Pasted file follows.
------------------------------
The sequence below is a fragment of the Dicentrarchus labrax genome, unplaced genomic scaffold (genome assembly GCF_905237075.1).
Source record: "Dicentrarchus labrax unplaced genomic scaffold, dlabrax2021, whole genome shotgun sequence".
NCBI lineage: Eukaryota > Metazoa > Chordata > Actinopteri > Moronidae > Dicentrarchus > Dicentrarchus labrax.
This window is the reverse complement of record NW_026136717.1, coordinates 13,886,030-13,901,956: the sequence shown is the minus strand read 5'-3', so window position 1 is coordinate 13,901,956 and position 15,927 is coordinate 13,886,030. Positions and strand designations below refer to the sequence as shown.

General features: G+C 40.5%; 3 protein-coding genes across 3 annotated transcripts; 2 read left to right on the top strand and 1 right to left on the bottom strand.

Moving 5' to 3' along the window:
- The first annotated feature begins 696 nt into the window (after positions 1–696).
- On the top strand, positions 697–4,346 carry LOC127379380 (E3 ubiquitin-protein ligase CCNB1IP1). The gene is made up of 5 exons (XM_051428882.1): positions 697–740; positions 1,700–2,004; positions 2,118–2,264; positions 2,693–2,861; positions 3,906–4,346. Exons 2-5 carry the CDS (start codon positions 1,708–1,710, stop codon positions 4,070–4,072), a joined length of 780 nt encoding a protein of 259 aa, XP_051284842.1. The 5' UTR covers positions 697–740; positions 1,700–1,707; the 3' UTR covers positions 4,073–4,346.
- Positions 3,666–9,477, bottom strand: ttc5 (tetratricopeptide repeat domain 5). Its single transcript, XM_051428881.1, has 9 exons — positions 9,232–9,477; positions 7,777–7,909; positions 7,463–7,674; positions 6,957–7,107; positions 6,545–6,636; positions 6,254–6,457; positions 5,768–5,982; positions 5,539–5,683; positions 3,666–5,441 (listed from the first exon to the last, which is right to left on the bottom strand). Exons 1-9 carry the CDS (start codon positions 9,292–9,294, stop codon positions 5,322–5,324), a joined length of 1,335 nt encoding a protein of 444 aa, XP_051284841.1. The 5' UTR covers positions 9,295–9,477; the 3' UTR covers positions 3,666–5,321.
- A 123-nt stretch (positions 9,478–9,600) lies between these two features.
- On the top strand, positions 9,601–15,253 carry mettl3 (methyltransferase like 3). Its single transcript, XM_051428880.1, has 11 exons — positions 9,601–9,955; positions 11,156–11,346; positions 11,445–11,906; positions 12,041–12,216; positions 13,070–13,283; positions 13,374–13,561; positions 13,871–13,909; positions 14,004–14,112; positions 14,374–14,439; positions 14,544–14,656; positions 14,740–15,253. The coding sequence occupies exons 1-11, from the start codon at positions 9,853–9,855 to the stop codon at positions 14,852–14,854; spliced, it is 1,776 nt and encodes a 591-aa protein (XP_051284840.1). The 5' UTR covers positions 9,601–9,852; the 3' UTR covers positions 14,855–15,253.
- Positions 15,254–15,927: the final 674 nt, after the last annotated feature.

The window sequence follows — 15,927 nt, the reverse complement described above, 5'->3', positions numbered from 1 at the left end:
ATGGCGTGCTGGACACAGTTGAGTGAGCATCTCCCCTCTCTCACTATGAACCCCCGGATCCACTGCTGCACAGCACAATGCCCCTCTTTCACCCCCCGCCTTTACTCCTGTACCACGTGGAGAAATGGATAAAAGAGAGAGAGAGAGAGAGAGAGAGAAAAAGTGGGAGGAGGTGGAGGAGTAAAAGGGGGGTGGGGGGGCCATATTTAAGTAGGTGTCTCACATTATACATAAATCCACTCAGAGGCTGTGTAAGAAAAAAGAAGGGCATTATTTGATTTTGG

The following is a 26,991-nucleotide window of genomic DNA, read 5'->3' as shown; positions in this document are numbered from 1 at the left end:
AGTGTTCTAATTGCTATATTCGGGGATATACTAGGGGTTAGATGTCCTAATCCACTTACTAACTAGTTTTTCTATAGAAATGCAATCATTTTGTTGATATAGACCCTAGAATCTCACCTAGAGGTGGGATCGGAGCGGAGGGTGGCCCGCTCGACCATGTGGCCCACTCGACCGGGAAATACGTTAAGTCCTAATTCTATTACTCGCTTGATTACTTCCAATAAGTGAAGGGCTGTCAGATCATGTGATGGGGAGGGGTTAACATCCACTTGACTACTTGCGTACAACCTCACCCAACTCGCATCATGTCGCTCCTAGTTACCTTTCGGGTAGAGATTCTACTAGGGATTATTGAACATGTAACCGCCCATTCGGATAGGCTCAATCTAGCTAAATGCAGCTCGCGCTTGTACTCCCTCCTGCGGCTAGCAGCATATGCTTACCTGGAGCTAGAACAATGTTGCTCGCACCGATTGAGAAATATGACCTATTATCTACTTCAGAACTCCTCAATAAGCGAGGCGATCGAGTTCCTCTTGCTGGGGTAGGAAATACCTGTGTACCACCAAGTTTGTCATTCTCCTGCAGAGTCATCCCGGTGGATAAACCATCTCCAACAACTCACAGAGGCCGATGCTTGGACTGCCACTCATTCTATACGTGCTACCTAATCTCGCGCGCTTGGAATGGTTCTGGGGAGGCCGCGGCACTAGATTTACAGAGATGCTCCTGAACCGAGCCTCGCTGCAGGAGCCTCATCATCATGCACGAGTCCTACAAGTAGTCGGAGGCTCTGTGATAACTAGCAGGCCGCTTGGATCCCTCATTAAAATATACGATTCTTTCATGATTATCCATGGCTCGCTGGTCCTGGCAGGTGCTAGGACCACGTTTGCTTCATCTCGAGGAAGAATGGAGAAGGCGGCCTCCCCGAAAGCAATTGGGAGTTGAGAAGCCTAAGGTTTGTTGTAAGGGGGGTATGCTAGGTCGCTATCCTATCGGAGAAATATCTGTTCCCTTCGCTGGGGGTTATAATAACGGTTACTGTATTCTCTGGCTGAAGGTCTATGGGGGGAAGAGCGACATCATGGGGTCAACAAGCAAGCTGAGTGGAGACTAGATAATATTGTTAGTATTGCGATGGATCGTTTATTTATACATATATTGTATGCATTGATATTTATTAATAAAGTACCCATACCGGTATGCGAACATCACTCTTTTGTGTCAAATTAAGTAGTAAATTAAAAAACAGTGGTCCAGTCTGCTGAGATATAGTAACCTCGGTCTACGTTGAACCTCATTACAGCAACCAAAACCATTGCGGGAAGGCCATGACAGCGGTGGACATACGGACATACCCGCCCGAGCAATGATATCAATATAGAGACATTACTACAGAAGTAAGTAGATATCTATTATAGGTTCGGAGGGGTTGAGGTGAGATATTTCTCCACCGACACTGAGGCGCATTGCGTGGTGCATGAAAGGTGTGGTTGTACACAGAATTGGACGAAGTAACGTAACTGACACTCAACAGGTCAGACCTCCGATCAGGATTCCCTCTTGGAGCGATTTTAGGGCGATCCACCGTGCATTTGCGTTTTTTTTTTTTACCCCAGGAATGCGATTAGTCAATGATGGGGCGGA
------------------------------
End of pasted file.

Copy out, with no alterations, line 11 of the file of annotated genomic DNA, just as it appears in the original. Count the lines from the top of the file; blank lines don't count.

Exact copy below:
- On the top strand, positions 9,601–15,253 carry mettl3 (methyltransferase like 3). Its single transcript, XM_051428880.1, has 11 exons — positions 9,601–9,955; positions 11,156–11,346; positions 11,445–11,906; positions 12,041–12,216; positions 13,070–13,283; positions 13,374–13,561; positions 13,871–13,909; positions 14,004–14,112; positions 14,374–14,439; positions 14,544–14,656; positions 14,740–15,253. The coding sequence occupies exons 1-11, from the start codon at positions 9,853–9,855 to the stop codon at positions 14,852–14,854; spliced, it is 1,776 nt and encodes a 591-aa protein (XP_051284840.1). The 5' UTR covers positions 9,601–9,852; the 3' UTR covers positions 14,855–15,253.